Alexandra Billings (abillings) wrote,
Alexandra Billings

Haggard And God

I was all set to sit in complete judgment of Ted. I watched these clips with folded arms and a slight smirk on my face. I was ready. Ready to point and laugh.

And I have to say, I believe him.

Well...most of him, anyway.

I know he’s a liar, but so am I. I spent years lying. I know what that’s like. I know what it’s like to be filled with such terrible shame that you go out of your way to create another truth. And sometimes, even that facade becomes more honest than what actually occurred. So, I get that.

For me though, it was the point at which Haggard turned to Oprah and said very plainly:

“Oh that? Yeah. I lied. That was a lie.”

And both the audience and I laughed. We laughed because it was true. It was plainly and simply the God’s honest truth.

I also think he’s right in the fact that sexuality isn’t back and white. You’re not always Gay or straight. There are those people. But there are millions of colors in between. I also know that from my own life. So, I don’t think he and his wife is the problem. Not the main problem anyway.

The big problem we have here is the gigantic Religious Elephant in the room. The wall no one seems to be talking about. Gay people have enough problems fighting the world and it’s phobias about their own sex life without adding to the mix a deity who seems to pick and choose who’s holy and who’s not. We’re not talking about spirituality where you’re safe as long as you practice what you preach, we’re talking about organized religion, where everyone has a big, fat say in how you live your life. This is the problem. Not Haggard’s beleaguered wife, or his unfortunate children, or his lack of funds, or his long journey toward healing, it’s the large finger pointing down on him keeping him from exploring who he really is.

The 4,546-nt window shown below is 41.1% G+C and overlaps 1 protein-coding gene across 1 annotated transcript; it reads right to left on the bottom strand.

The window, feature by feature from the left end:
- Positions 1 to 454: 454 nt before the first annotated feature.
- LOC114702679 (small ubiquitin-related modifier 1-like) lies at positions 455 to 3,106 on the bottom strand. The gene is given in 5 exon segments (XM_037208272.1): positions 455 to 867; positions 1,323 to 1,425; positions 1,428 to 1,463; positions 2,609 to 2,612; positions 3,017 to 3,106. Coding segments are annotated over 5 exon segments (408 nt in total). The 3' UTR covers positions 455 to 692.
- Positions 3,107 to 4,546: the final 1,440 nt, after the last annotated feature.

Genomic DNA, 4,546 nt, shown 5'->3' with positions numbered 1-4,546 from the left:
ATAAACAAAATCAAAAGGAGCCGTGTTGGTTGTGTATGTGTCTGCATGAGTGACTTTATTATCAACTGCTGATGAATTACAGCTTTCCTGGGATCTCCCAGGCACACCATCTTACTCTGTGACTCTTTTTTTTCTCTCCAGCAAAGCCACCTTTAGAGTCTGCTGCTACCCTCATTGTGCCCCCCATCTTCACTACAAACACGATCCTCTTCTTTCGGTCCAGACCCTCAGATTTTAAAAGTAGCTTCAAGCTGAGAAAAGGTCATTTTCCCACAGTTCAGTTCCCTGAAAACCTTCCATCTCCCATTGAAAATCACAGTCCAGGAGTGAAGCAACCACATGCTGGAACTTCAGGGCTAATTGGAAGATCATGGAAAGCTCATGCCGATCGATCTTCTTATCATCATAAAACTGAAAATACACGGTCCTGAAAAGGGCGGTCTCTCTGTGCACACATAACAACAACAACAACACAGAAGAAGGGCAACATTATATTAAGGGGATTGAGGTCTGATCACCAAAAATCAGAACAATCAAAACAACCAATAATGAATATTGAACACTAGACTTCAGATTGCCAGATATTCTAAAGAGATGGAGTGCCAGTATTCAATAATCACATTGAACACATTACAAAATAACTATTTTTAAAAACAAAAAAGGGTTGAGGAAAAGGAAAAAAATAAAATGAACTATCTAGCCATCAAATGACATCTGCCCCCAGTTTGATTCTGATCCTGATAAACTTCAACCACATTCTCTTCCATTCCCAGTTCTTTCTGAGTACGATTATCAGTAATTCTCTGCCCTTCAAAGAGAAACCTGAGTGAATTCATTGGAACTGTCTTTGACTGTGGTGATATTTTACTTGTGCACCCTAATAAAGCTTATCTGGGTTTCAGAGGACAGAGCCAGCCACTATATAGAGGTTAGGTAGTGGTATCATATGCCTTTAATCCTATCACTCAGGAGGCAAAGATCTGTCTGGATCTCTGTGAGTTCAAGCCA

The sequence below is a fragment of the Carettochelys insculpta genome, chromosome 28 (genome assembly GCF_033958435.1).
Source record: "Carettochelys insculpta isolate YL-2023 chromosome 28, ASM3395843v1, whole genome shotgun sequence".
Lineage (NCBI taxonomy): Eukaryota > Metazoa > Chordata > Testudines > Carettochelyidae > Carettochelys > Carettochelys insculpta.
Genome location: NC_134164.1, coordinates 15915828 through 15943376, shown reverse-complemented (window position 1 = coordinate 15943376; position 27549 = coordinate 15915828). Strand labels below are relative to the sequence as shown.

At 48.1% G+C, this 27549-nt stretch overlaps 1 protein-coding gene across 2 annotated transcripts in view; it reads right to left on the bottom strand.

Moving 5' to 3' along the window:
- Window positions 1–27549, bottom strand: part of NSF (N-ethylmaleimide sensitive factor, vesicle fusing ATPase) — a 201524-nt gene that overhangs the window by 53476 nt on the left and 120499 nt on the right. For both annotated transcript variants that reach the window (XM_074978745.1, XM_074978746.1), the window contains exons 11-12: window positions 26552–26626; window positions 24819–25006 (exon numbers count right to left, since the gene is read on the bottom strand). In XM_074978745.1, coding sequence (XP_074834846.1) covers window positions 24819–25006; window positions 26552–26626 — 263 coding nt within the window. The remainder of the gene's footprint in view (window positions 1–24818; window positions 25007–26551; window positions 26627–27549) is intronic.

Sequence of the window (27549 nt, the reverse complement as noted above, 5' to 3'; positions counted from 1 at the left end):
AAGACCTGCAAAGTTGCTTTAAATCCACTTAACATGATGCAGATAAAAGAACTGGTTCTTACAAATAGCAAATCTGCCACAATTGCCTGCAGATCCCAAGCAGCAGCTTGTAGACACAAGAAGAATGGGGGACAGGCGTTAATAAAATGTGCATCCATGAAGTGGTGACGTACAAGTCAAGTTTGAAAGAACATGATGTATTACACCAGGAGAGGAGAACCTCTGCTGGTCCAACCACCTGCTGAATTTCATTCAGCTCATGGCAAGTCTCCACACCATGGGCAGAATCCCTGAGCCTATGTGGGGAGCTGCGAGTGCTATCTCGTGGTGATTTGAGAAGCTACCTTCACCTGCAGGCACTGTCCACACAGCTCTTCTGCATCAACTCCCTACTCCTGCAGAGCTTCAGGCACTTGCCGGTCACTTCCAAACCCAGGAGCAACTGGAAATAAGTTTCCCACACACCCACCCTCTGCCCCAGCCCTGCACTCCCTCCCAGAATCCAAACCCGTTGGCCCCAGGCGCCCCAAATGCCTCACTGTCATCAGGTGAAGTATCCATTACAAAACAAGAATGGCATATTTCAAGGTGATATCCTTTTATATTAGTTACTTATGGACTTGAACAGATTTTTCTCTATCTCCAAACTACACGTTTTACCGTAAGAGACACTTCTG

Think about the first time you had sex.

Most of us fell in love with the first person who allowed us to get that close to them. That’s common for most of, straight, or in between. And when that happens, you go on a sexual journey of sorts. Some explore a bit more than others, but there’s a journey attached until hopefully, you figure out what it is you want and who you want it from.

Haggard will never go on that journey because of the commitment he’s made with God to stay in a marriage with a woman who’s so confused and so uneducated about Homosexuality, she thinks she can still pray it away. And to both of them, his feelings are sinful. I don’t care how they cloak it, they know and believe in their hearts, that Haggard's desires are sinful. And they must be stopped.

Haggard will never find peace until he leaves her, pushes his judgmental God aside, and finds inner peace with his homosexuality. Then, and only then, if he really wants to, will he return to his wife. But for now, he’s still ignoring the fear that’s staring him right in the face.

And that fear is his own reflection.

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